It’s time for another edition of our weekly column from the A-Team. Here is some important news for the week.
Syncrude is looking to extend it's Mildred Lake operations significantly by opening more mines, and a public hearing has been announced:
Public Hearing Scheduled For Syncrude Extension Project
Syncrude is planning on adding two additional open pit mine areas at its Mildred Lake site.
The east mine is designed to be next to the Athabasca River and the west mine close to the Mackay River – resulting in the need to build a bridge across the waterway.
The two mines are expected to produce around 738 million barrels of recoverable bitumen and extend the site’s life by 14 years. Via mix1037fm.com
The hearing is set to take place at MacDonald Island Park in January.
Credit: Mix 103.7
While oil prices have been going up in general recently, the price of Western Canadian bitumen has actually fallen drastically, to the point of being sold at a loss, according to an industry analyst:
Oilsands bitumen prices fall into negative territory, analyst calculates
Condensate, a type of light oil often used to dilute bitumen, was selling for about US$63 per barrel in Edmonton on Thursday, which means the bitumen part of a WCS barrel composed of 30 to 40 per cent diluent was actually fetching between negative 11 cents US and negative 28 cents US per barrel, he said.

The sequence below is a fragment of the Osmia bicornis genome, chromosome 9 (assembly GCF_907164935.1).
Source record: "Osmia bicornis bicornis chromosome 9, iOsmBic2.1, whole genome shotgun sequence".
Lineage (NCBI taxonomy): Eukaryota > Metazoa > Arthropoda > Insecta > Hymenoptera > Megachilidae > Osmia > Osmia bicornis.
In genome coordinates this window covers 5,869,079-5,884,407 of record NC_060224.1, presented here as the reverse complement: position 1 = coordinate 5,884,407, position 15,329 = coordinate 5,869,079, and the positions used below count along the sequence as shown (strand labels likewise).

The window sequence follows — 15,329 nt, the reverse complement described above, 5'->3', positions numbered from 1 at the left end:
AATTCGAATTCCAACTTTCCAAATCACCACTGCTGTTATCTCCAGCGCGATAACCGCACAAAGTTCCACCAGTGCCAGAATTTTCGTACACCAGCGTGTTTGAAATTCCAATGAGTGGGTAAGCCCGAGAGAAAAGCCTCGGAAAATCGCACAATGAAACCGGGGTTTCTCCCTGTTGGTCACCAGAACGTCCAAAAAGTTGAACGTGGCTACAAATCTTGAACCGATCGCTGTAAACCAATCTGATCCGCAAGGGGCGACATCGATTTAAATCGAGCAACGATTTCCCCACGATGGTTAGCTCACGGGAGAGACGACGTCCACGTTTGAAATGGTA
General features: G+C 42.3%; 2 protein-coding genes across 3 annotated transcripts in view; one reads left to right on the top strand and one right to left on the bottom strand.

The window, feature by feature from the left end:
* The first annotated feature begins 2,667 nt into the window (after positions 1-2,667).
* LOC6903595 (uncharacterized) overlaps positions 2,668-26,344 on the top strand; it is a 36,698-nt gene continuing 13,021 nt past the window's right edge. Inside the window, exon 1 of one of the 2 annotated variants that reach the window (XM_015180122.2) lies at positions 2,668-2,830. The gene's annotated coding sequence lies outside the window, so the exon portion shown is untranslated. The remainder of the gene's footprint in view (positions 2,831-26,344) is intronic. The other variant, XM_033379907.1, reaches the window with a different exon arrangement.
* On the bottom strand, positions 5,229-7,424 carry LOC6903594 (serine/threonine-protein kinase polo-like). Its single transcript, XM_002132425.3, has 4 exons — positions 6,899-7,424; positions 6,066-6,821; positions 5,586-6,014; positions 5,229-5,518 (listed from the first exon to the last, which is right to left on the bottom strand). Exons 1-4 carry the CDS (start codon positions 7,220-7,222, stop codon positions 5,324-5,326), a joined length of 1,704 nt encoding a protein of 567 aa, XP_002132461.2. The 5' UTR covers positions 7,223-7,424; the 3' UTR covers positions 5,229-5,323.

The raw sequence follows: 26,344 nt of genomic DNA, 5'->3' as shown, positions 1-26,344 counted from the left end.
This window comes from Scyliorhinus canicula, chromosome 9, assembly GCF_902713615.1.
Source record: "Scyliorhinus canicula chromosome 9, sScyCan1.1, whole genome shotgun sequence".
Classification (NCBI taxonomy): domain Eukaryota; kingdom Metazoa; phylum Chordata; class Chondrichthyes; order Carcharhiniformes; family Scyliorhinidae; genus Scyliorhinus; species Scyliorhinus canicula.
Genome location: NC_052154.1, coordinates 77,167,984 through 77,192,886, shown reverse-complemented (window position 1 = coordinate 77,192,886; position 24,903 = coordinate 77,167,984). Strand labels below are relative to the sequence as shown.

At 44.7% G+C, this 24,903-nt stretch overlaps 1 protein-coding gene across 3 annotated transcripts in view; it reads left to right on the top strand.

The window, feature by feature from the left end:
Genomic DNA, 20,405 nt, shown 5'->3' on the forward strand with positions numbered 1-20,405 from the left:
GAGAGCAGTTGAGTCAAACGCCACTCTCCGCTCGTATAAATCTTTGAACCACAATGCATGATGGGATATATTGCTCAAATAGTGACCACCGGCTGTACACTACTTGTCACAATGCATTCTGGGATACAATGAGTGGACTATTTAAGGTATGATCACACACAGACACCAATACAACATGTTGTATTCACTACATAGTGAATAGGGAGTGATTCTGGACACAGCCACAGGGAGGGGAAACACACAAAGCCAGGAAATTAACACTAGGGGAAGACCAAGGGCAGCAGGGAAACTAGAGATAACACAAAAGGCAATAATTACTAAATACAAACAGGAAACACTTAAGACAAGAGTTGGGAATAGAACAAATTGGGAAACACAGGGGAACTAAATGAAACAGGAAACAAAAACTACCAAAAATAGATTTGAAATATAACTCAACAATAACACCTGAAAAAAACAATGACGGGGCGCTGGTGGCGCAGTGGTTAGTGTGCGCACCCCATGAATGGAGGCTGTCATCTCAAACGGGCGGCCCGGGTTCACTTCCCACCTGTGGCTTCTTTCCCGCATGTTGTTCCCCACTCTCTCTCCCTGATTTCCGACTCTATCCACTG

It’s the first time that has happened, Murphy said, adding bitumen prices have always previously been in positive territory. In early 2016, when U.S. oil prices fell below US$30 per barrel, bitumen was still worth about US$8 per barrel, he said.
The negative pricing is expected to be short-lived, however. Demand for heavy oil will increase when U.S. refineries complete fall maintenance programs, he said, and growing crude-by-rail capacity will help bring barrels to market that can’t fit into Canada’s full pipelines. Via fortmcmurraytoday.com
The thick crude can't be transported by pipeline, so railways are to be used. In particular, Cenovus signed a deal just last month to move heavy oil from the oil sands to the U.S.
In more local news, Council voted this week to raise their salaries in in the face of higher taxes from the Canada Revenue Agency. Adjustments were made to the the Elected Officials Compensation, Travel and Expenses Policy:
Council paychecks will remain the same as they get a raise and higher taxes
The Policy currently states one-third of the salary of Mayor and Councillors will be treated as tax exempt. In 2019, this will no longer be the case with non-accountable allowances to be paid to the elected officials as part of their income, which will result in a net pay loss.
Council voted 7-4 in favour of adjusted their salaries to account for the loss of net pay.
This will result in the Mayor getting paid $33,779 more with the salary being adjusted from $132,011 to $165,790 and Councillors getting paid $7,322 more with the salaries being adjusted from $38,878 to $46,200. read more at mymcmurray.com
Among the voters against the salary hike were Mayor Don Scott and Councillors Meagher, McGrath and Peddle.
That’s all for this weeks’ roundup. Check back on The A-Team blog for more news and updates on Fort McMurray.